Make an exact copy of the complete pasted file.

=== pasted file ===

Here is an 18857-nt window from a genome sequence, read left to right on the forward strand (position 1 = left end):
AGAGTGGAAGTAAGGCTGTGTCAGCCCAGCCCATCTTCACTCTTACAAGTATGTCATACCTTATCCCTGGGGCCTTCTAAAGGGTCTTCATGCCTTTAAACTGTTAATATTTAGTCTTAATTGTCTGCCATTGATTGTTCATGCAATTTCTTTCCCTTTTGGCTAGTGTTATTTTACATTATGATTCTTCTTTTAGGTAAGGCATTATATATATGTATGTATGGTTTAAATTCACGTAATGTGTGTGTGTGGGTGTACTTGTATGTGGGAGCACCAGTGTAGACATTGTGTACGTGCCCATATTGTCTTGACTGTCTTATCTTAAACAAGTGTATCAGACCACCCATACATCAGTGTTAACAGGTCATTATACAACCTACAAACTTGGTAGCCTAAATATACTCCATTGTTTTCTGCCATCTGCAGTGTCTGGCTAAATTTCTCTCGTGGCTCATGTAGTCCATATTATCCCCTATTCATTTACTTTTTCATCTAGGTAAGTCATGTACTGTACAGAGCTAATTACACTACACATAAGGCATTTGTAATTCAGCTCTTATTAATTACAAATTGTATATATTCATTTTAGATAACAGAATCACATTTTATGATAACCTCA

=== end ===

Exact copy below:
Here is an 18857-nt window from a genome sequence, read left to right on the forward strand (position 1 = left end):
AGAGTGGAAGTAAGGCTGTGTCAGCCCAGCCCATCTTCACTCTTACAAGTATGTCATACCTTATCCCTGGGGCCTTCTAAAGGGTCTTCATGCCTTTAAACTGTTAATATTTAGTCTTAATTGTCTGCCATTGATTGTTCATGCAATTTCTTTCCCTTTTGGCTAGTGTTATTTTACATTATGATTCTTCTTTTAGGTAAGGCATTATATATATGTATGTATGGTTTAAATTCACGTAATGTGTGTGTGTGGGTGTACTTGTATGTGGGAGCACCAGTGTAGACATTGTGTACGTGCCCATATTGTCTTGACTGTCTTATCTTAAACAAGTGTATCAGACCACCCATACATCAGTGTTAACAGGTCATTATACAACCTACAAACTTGGTAGCCTAAATATACTCCATTGTTTTCTGCCATCTGCAGTGTCTGGCTAAATTTCTCTCGTGGCTCATGTAGTCCATATTATCCCCTATTCATTTACTTTTTCATCTAGGTAAGTCATGTACTGTACAGAGCTAATTACACTACACATAAGGCATTTGTAATTCAGCTCTTATTAATTACAAATTGTATATATTCATTTTAGATAACAGAATCACATTTTATGATAACCTCA